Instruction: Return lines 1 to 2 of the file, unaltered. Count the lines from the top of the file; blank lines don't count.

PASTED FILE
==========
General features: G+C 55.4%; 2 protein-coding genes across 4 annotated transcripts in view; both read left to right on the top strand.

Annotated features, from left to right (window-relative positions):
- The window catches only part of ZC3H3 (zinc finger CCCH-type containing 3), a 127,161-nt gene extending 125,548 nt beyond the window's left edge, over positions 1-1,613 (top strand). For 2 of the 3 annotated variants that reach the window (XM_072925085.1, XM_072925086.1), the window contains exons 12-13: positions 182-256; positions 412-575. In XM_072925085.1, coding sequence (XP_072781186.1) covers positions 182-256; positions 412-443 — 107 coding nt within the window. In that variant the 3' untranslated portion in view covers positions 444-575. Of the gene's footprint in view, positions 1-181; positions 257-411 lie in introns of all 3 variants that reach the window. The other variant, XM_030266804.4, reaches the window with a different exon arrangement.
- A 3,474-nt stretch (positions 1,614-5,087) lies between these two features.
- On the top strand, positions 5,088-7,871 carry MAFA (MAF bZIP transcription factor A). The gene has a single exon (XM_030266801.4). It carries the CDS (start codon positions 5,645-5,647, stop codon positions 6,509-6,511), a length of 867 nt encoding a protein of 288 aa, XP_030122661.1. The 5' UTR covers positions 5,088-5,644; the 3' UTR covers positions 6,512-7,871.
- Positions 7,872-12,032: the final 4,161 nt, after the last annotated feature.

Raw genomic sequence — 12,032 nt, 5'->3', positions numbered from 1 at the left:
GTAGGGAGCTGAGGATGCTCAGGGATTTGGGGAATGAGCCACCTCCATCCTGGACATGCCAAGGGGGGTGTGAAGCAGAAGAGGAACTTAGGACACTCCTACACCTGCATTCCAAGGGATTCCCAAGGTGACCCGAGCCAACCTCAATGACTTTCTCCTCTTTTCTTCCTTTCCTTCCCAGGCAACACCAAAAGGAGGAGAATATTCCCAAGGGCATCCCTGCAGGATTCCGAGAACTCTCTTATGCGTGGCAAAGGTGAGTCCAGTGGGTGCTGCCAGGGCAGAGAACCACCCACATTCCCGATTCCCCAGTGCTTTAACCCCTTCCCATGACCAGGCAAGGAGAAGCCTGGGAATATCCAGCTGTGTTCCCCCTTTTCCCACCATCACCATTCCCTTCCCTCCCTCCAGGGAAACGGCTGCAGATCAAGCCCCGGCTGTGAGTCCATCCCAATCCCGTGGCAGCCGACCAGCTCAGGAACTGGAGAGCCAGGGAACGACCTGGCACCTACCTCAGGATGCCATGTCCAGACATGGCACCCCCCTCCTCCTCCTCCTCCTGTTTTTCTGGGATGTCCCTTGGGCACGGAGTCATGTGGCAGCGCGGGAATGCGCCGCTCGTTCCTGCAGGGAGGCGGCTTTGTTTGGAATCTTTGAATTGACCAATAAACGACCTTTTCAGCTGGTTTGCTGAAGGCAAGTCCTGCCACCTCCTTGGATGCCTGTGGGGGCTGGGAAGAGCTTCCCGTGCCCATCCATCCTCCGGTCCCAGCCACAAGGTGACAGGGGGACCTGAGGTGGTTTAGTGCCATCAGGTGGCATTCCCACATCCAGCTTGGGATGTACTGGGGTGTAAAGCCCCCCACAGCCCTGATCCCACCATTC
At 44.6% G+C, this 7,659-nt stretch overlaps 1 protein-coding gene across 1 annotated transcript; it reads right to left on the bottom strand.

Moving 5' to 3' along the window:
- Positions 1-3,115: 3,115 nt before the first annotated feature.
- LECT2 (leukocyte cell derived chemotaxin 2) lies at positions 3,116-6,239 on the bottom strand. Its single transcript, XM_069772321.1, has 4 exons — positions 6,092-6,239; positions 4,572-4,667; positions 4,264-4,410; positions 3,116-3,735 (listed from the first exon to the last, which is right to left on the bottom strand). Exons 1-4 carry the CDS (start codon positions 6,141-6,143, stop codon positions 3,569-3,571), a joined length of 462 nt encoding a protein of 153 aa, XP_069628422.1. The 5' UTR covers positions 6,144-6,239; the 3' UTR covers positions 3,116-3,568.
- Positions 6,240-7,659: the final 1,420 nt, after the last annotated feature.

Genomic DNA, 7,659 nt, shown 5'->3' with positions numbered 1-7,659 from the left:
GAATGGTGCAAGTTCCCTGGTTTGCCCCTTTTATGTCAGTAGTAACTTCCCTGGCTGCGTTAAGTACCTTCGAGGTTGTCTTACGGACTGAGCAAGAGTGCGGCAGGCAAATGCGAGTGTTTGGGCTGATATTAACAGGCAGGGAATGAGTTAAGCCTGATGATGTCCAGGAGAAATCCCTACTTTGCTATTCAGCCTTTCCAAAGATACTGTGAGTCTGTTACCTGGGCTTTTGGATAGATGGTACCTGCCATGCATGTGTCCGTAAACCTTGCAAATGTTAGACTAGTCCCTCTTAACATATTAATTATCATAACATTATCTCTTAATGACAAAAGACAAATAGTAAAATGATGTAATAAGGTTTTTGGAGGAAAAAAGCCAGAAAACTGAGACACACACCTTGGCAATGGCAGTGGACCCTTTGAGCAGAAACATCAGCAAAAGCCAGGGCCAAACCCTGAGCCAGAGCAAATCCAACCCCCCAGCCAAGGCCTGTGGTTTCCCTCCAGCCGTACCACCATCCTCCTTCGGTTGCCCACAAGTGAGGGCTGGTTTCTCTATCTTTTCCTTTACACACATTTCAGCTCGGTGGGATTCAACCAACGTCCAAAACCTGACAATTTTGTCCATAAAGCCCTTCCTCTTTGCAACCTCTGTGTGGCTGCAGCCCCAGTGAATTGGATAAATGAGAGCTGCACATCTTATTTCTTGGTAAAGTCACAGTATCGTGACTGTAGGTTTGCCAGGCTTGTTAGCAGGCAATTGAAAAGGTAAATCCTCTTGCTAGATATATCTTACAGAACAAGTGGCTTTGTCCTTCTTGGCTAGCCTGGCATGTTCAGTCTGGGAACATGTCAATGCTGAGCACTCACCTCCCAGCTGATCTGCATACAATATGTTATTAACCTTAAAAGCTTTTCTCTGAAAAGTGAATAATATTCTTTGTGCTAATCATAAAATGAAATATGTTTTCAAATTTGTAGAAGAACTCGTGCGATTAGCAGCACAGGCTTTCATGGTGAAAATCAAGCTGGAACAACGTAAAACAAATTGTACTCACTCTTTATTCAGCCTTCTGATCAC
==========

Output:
General features: G+C 55.4%; 2 protein-coding genes across 4 annotated transcripts in view; both read left to right on the top strand.

Annotated features, from left to right (window-relative positions):